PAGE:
Originally Posted by SpykeZ
Originally Posted by maybbmay
I personally love ESET NOD32. It's lightweight and catches plenty of threats the others miss. I purchased a 4-pack that is good for 2 years. Pricing comes out to $15/year per machine.
We recommend ESET to all of our clients (well except for the VIPRE clients).
Pretty much this. If someone is being stupid enough to even get a virus, and really need an AV, Kaspersky and Nod32 are the only way to go.
How much more ignorance can you put in one post ?
This has been said many times in this thread, but it's never enough to reiterate this: you don't need to be stupid in order to get malware, you've been here long enough, you should know that. Even OCN has had at least one rogue ad added to the ad platform they contracted. You can block all the ads (if everybody does this OCN doesn't get ad revenue), use a myriad of extensions on your web browser, live in a bubble of sites you decided to arbitrarily whitelist in your head (yes, because those sites will never get hacked), and yet still get a virus, spyware, rootkit, etc on your computer without actually doing anything out of the ordinary.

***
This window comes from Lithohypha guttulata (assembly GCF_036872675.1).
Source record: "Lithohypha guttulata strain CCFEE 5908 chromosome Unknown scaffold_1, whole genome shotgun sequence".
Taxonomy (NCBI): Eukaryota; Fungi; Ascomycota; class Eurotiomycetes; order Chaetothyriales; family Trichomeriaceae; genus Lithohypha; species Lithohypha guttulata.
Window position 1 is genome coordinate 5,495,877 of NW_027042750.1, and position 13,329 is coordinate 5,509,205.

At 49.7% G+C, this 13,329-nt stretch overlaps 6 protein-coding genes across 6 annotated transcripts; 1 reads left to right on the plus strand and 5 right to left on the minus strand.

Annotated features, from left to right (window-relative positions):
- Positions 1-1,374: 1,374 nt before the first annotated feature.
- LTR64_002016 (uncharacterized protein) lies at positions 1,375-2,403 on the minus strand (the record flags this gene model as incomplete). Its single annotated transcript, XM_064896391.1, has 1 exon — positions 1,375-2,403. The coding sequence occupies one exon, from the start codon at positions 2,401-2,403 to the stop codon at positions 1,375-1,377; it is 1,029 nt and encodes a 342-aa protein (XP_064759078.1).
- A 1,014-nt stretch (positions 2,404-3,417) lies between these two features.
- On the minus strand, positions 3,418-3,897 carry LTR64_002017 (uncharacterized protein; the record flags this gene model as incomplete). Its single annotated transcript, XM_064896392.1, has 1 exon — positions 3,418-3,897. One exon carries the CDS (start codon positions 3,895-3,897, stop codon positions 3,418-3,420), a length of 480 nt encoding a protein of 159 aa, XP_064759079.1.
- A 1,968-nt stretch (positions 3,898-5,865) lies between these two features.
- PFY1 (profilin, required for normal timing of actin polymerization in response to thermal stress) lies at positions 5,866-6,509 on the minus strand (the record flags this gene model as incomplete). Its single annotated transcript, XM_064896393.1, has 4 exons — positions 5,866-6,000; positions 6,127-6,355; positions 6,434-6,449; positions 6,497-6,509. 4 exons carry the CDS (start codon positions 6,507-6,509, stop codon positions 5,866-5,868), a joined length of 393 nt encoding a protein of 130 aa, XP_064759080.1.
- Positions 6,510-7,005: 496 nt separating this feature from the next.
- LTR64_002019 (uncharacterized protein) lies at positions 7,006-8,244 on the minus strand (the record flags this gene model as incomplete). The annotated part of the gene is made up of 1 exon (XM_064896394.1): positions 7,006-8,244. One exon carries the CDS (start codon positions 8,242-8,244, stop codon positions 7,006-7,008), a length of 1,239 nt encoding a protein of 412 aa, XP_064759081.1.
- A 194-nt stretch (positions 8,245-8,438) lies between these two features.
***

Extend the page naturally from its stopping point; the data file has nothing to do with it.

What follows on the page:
There is no such thing as too much protection, the best Anti-virus are the ones that have the best heuristics engine, that is, the ability to detect unknown threats. That is actually one of the things MSE is not good at. Any company can have 100% detection rate of known threats, that is easy, just add the signature to the database and that's it. Great Anti-virus software has sophisticated behavioural analysis, to detect suspicious behaviour, a strong firewall to fend off all sorts of attacks (both automated and manual attacks), rootkit detection, etc.
As I said, you may not even be doing anything and still get malware. If you don't have a strong firewall for example (and even then...), you may well let in an attack while you're doing a fresh install of Windows that needs to install a bunch of updates from previous months that fix vulnerabilities. So you go call stupid to those people not familiar with slipstreaming service packs into a Windows installation, not to mention those not familiar with slipstreaming every single Windows update that has come out since the last Service Pack. Face it, using a highly popular operating system makes it a great attack platform, it's the nature of the thing. You can't call people stupid indiscriminately like that, it's not black and white.Edited by tpi2007 - 10/9/13 at 4:37pm